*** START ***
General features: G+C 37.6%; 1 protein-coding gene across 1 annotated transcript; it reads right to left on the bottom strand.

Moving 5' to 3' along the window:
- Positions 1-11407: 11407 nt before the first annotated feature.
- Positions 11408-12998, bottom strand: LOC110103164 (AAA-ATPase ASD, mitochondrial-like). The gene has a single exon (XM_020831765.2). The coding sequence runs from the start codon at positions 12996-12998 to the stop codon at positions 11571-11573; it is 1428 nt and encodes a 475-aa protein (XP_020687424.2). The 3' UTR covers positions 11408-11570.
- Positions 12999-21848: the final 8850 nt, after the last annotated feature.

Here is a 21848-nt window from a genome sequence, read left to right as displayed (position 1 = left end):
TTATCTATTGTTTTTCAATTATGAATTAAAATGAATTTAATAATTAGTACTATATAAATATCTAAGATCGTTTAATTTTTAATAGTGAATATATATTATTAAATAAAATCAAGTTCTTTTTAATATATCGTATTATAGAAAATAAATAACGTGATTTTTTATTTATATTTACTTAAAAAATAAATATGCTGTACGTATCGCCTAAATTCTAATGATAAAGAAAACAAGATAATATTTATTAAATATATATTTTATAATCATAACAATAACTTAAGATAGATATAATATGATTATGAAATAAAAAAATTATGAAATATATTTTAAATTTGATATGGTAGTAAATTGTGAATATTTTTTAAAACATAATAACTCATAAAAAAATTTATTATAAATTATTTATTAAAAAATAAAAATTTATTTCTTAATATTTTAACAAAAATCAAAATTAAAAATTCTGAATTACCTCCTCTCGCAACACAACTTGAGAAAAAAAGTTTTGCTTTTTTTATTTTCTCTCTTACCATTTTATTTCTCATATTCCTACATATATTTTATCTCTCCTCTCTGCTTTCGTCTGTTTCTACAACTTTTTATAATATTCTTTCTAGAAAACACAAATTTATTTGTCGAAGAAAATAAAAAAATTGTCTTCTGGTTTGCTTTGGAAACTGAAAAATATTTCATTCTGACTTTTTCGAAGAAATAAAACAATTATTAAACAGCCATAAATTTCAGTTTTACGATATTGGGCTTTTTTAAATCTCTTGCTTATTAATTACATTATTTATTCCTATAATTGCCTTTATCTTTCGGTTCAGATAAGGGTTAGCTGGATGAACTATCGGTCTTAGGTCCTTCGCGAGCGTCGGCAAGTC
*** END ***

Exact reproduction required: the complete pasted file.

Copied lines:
General features: G+C 37.6%; 1 protein-coding gene across 1 annotated transcript; it reads right to left on the bottom strand.

Moving 5' to 3' along the window:
- Positions 1-11407: 11407 nt before the first annotated feature.
- Positions 11408-12998, bottom strand: LOC110103164 (AAA-ATPase ASD, mitochondrial-like). The gene has a single exon (XM_020831765.2). The coding sequence runs from the start codon at positions 12996-12998 to the stop codon at positions 11571-11573; it is 1428 nt and encodes a 475-aa protein (XP_020687424.2). The 3' UTR covers positions 11408-11570.
- Positions 12999-21848: the final 8850 nt, after the last annotated feature.

Here is a 21848-nt window from a genome sequence, read left to right as displayed (position 1 = left end):
TTATCTATTGTTTTTCAATTATGAATTAAAATGAATTTAATAATTAGTACTATATAAATATCTAAGATCGTTTAATTTTTAATAGTGAATATATATTATTAAATAAAATCAAGTTCTTTTTAATATATCGTATTATAGAAAATAAATAACGTGATTTTTTATTTATATTTACTTAAAAAATAAATATGCTGTACGTATCGCCTAAATTCTAATGATAAAGAAAACAAGATAATATTTATTAAATATATATTTTATAATCATAACAATAACTTAAGATAGATATAATATGATTATGAAATAAAAAAATTATGAAATATATTTTAAATTTGATATGGTAGTAAATTGTGAATATTTTTTAAAACATAATAACTCATAAAAAAATTTATTATAAATTATTTATTAAAAAATAAAAATTTATTTCTTAATATTTTAACAAAAATCAAAATTAAAAATTCTGAATTACCTCCTCTCGCAACACAACTTGAGAAAAAAAGTTTTGCTTTTTTTATTTTCTCTCTTACCATTTTATTTCTCATATTCCTACATATATTTTATCTCTCCTCTCTGCTTTCGTCTGTTTCTACAACTTTTTATAATATTCTTTCTAGAAAACACAAATTTATTTGTCGAAGAAAATAAAAAAATTGTCTTCTGGTTTGCTTTGGAAACTGAAAAATATTTCATTCTGACTTTTTCGAAGAAATAAAACAATTATTAAACAGCCATAAATTTCAGTTTTACGATATTGGGCTTTTTTAAATCTCTTGCTTATTAATTACATTATTTATTCCTATAATTGCCTTTATCTTTCGGTTCAGATAAGGGTTAGCTGGATGAACTATCGGTCTTAGGTCCTTCGCGAGCGTCGGCAAGTC